Overview

Distribution

Geographic Range

Aspidites melanocephalus, also known as the Black-headed python or the Black-headed rock python, is broadly distributed throughout the northern third of Australia, extending from east to west across the continent. This range includes a majority of the Northern Territory, the northern latitudes of Queensland and the northern third of Western Australia.

Biogeographic Regions: australian (Native )

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Continent: Australia
Distribution: Australia (North Territory, Queensland, West Australia)  
Type locality: Bowen (for Port Denison), Queensland, Australia  adelynensis: Australia (Western Australia);
Type locality: Wyndham, Western Australia. Holotype: WAM R51208  davieii: Australia (Western Australia); Holotype: WAM R46170.
Type locality: Tom Price, Western Australia.
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Physical Description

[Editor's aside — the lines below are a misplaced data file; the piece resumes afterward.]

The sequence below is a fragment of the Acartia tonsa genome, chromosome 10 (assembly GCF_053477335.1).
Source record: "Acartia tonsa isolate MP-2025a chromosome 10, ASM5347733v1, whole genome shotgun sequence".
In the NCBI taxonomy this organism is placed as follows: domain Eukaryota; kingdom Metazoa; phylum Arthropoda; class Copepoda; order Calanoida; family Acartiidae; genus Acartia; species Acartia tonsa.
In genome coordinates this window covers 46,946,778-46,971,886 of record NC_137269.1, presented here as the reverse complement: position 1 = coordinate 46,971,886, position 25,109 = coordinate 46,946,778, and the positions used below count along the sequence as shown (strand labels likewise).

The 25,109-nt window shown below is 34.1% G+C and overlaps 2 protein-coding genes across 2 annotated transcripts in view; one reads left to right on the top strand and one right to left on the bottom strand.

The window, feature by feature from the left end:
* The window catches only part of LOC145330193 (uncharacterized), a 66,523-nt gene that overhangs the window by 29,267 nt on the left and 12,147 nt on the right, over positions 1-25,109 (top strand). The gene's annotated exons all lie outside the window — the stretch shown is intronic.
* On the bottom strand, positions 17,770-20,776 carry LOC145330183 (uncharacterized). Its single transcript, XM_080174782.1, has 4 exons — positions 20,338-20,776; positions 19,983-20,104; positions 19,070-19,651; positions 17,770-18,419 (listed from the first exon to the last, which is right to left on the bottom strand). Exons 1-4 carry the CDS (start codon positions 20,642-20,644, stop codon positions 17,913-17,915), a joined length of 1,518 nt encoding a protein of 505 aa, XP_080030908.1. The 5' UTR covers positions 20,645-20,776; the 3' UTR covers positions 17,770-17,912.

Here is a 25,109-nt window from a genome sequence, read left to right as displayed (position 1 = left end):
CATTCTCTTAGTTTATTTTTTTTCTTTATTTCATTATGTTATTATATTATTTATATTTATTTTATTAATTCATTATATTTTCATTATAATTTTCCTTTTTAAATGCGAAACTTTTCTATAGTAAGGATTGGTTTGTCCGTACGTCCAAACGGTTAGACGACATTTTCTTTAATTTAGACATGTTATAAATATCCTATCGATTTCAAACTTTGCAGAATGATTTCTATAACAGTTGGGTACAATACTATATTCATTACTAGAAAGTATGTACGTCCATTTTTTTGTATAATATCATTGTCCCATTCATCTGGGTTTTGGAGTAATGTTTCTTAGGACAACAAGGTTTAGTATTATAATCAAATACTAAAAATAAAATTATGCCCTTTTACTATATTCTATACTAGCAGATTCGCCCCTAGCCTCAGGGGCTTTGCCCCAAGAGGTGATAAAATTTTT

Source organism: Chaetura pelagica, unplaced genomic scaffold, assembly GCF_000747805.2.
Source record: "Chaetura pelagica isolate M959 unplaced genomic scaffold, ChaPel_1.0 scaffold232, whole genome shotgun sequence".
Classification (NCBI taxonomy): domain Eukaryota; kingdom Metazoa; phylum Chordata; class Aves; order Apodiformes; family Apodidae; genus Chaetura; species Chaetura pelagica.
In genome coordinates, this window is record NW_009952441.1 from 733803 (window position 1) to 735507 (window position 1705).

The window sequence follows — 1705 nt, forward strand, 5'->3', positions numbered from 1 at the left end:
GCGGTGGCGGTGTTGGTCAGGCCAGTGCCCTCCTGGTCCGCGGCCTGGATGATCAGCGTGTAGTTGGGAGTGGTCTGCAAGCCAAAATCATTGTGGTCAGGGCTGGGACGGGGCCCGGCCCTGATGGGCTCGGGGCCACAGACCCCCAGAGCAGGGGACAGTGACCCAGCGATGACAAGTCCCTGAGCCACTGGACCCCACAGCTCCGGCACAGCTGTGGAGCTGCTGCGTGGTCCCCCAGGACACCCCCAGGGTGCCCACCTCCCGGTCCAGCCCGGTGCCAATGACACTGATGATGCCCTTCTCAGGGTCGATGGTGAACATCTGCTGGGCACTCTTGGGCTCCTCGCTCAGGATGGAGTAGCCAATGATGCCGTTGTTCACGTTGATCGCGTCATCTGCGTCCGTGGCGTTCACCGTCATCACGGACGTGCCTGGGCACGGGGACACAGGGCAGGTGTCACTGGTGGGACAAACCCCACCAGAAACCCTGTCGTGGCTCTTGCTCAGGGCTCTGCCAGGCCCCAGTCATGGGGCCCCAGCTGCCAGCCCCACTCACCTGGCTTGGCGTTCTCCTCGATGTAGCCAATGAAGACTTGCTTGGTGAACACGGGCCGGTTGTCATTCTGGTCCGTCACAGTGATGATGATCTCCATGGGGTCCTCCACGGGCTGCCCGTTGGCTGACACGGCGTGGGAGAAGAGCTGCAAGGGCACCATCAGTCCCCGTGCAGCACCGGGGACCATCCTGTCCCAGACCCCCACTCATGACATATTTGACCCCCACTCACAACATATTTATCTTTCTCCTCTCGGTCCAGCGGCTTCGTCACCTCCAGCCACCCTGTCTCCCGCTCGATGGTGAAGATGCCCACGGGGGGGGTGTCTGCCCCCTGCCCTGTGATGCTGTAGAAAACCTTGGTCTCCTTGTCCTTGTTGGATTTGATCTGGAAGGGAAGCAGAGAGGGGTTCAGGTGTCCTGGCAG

Morphology

Physical Description

Black-headed pythons have a distinctive glossy, black hood that covers the entire cranium and extends 20 scales down the neck along the dorsal line. In juveniles, the dark pigmentation can extend even further to cover the anterior ventral scales. The rest of the body can range from sandy brown to yellow to a pale reddish tan, but normally exhibits irregular dark brown bands that can blend together along the mid-dorsal line, creating a striped appearance. There may also be small blotches between the stripes along the sides of some specimens. The venter can range from white to pink, but can also exhibit dark spots similar those along the dorsum. Coloration of Black-headed pythons can vary extensively depending on age and geographic location. For example, Western Australian specimens are much lighter with reddish overtones than those found in the Northern Territory and Queensland, which have darker, more intense striping patterns. Furthermore, while older specimens tend to be paler with less distinctive markings, younger specimens are known to exhibit markings of greater intensity.